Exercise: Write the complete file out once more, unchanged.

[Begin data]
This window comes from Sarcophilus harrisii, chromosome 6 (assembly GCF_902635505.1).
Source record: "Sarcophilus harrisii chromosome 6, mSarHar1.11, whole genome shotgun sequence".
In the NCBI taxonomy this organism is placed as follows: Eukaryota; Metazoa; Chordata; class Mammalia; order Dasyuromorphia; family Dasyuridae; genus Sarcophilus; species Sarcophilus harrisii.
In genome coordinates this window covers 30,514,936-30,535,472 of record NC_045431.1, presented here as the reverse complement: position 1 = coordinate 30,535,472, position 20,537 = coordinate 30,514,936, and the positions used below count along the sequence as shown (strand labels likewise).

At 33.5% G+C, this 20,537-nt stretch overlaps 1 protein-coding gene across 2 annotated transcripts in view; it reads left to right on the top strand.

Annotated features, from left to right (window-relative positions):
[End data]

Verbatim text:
This window comes from Sarcophilus harrisii, chromosome 6 (assembly GCF_902635505.1).
Source record: "Sarcophilus harrisii chromosome 6, mSarHar1.11, whole genome shotgun sequence".
In the NCBI taxonomy this organism is placed as follows: Eukaryota; Metazoa; Chordata; class Mammalia; order Dasyuromorphia; family Dasyuridae; genus Sarcophilus; species Sarcophilus harrisii.
In genome coordinates this window covers 30,514,936-30,535,472 of record NC_045431.1, presented here as the reverse complement: position 1 = coordinate 30,535,472, position 20,537 = coordinate 30,514,936, and the positions used below count along the sequence as shown (strand labels likewise).

At 33.5% G+C, this 20,537-nt stretch overlaps 1 protein-coding gene across 2 annotated transcripts in view; it reads left to right on the top strand.

Annotated features, from left to right (window-relative positions):